If you have been following this blog for long, then you know that 2012 has been “The Year of the Word.” I have tried to study, read, listen, study, and read the Bible with the intent of becoming a more devoted user of scripture. Here are a few things I have grown to love about the Bible:
– All of the dirty, harsh, brutally honest, and uncomfortable parts – Chris Webb in his excellent book on the Bible, The Fire of The Word, says, “… the Bible resists us at every turn. It will not cooperate, it will not conform to our schemas, it will not be tamed.” I have often said that if the Bible was to be written today, it wouldn’t be sold in Christian book stores.
The Bible is not a greeting card or a piece of propaganda, it is largely a story with many of the great elements of a good story – conflict, betrayal, love interests, and redemption. This is the type of story that leaves you scratching your head and wrestling with questions.
Better this than a propaganda piece where the point is discovered two lines into the story.
– It is not about me – One of my hangups with the Bible is my frustration when I don’t get it and I am not inspired by it. I have undo expectations that every time I open the Bible I will be changed and moved to action. Did you notice how many times I used the word I in those first two sentences?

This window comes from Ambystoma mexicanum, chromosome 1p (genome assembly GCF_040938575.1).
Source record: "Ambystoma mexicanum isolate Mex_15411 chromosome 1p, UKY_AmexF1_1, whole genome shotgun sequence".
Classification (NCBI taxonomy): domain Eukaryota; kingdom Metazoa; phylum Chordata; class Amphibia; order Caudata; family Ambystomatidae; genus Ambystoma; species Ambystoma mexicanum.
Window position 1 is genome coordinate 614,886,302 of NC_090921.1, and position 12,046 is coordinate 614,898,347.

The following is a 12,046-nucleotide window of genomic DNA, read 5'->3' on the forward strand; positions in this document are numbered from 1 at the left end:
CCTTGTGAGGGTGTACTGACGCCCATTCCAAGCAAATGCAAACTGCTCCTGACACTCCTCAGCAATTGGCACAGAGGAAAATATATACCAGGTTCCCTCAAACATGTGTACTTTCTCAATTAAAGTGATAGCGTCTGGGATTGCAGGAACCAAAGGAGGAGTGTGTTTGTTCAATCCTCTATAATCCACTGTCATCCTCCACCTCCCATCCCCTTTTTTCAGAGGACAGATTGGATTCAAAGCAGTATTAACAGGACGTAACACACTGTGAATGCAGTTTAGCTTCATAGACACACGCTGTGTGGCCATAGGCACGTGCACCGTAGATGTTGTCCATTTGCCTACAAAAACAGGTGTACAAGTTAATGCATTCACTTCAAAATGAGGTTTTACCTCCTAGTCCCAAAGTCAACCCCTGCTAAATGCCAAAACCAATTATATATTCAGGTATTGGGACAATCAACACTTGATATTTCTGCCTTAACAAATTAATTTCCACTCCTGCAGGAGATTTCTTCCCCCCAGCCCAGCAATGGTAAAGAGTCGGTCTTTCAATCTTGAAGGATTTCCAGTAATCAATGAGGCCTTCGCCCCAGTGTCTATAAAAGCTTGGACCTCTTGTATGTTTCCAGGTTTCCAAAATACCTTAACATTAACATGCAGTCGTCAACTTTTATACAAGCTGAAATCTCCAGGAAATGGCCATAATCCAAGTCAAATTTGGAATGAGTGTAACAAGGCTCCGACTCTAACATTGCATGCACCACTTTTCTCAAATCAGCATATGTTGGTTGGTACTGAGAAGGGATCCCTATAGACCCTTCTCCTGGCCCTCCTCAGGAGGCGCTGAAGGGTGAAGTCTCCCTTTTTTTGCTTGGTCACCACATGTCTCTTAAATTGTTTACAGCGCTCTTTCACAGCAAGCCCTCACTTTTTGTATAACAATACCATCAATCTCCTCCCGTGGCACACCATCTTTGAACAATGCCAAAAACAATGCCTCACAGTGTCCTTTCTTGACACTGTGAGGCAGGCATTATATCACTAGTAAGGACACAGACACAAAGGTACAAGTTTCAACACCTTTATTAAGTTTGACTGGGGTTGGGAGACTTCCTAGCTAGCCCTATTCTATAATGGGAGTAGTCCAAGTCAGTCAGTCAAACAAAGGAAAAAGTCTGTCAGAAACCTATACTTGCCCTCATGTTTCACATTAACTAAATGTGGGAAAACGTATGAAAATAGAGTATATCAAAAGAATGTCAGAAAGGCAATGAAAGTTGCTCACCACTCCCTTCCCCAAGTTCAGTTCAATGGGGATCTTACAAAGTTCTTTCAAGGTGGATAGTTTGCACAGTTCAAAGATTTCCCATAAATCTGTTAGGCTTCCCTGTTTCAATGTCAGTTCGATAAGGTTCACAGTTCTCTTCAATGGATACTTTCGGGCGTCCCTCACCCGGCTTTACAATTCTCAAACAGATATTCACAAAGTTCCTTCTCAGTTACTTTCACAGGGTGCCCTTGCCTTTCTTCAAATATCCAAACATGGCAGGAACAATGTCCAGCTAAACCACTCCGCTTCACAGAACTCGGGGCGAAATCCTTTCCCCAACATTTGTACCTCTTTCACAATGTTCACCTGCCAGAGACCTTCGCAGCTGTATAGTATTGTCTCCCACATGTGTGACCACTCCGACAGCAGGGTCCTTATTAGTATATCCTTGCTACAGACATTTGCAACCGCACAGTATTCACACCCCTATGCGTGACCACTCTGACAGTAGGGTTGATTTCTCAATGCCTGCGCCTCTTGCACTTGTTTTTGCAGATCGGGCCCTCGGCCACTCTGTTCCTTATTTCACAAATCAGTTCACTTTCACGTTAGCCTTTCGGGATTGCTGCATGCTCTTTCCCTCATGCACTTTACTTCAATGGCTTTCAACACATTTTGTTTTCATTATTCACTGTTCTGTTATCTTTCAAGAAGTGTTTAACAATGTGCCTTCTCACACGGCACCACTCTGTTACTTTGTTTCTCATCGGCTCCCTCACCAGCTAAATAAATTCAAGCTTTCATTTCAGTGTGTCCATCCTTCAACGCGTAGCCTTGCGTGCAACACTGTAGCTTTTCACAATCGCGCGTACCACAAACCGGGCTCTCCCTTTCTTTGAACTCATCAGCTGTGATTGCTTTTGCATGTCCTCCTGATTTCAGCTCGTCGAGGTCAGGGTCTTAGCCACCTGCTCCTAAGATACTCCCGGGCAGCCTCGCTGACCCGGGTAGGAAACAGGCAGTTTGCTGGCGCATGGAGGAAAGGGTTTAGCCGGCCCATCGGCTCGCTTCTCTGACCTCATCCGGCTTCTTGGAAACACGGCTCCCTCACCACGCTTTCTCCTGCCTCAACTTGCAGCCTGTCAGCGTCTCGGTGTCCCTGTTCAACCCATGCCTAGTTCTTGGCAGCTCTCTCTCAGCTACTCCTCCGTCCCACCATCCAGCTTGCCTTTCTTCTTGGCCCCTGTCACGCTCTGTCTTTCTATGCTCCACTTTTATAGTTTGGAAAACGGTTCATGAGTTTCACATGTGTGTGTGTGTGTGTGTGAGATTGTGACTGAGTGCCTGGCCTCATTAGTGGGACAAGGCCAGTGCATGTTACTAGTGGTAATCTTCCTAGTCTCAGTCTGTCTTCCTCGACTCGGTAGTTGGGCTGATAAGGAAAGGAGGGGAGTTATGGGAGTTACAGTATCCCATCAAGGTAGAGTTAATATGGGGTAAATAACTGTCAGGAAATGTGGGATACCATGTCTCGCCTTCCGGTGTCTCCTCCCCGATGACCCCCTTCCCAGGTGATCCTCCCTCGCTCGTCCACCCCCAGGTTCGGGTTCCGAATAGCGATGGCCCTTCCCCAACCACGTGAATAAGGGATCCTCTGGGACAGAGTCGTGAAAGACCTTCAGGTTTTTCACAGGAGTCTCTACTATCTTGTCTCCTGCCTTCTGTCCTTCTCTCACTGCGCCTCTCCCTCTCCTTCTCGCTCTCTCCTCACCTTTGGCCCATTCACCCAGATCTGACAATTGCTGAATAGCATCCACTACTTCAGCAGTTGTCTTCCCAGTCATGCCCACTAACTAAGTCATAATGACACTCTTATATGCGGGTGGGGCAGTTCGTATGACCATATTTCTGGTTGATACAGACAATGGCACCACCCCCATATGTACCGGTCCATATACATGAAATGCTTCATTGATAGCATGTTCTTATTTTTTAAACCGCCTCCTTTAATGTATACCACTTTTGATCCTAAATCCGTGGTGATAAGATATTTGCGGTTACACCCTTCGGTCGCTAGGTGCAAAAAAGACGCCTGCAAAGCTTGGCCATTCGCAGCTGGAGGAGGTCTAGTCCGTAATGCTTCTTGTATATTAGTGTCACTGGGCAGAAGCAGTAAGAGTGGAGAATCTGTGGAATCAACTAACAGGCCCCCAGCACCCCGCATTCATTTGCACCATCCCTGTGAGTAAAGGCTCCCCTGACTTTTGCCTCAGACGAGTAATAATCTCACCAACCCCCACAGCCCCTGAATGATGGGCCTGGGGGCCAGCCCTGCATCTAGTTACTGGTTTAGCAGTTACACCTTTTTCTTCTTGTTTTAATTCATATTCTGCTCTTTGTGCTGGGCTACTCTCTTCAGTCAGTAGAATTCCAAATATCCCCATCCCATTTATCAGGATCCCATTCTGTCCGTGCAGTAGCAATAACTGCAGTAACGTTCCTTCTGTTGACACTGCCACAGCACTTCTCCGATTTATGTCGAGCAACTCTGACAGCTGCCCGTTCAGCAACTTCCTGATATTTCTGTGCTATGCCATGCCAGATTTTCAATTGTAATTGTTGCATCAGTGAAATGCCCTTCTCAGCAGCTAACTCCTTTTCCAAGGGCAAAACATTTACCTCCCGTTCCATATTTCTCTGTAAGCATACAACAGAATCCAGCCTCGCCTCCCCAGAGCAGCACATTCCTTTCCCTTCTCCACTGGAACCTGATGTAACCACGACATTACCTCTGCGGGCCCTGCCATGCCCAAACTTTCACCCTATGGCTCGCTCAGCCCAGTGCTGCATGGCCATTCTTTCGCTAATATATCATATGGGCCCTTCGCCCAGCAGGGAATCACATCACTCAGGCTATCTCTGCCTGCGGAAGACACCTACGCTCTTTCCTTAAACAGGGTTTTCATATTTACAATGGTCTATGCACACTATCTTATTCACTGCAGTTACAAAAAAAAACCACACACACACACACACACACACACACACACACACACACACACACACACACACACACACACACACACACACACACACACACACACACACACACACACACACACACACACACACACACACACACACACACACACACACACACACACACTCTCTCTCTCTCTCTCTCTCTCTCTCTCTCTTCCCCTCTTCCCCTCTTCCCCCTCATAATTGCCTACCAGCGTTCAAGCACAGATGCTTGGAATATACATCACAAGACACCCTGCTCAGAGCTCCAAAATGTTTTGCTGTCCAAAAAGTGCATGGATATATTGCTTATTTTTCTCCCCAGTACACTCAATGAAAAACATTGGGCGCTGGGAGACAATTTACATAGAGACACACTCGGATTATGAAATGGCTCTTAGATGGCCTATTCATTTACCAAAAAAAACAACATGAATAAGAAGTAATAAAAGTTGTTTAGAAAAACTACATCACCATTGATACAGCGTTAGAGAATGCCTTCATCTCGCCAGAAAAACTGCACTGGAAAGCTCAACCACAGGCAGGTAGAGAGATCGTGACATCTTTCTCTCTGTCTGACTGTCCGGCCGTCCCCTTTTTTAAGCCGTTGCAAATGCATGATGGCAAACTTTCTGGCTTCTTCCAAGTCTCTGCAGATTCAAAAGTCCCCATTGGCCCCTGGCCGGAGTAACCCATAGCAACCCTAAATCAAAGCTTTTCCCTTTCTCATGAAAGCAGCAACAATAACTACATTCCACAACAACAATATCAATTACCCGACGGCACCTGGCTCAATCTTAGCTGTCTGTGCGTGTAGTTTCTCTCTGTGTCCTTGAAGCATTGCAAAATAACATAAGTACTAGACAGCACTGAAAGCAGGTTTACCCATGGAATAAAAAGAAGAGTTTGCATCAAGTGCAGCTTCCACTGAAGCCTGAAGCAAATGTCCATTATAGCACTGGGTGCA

I have been treating the Bible like I treat my favorite restaurant. Every encounter has to be as rewarding as that one time when it was glorious and fantastic. When it isn’t a tremendous experience, I get disappointed.
Reading the Bible is not about me. It is about God. He is the main character, he is the hero, he is the element that fills up every page. The Bible doesn’t owe me anything and I need to quit being so entitled in my reading.
– The variety of scripture – I have often been frustrated by the cookie cutter nature of education within churches. Pastors, Bible study teachers, and bloggers seem unaware that there exists a wide range of personalities and learning styles.
Sometimes it seems, the only solution to every discipleship dilemma is to read a book or open up a Bible commentary. In other words, issues of faith and growth can only be solved by linear, analytical, academic approaches.
God has had a say in the kinds of people we are and he did not make us all to enjoy reading and studying. Not all of us work best “in our heads” so to speak.
Some of us need to move, some of us need an emotional connection, some of us need the community of others, some of us need to sing. The beauty of the Bible is that songs, poems, rules, teachings, history, stories, culture, and mystery are all prevalent. God designed it this way because he knew his creation is filled with diversity and variety.
We all need the entire volume of scripture to be the full, robust people of God we are designed to be.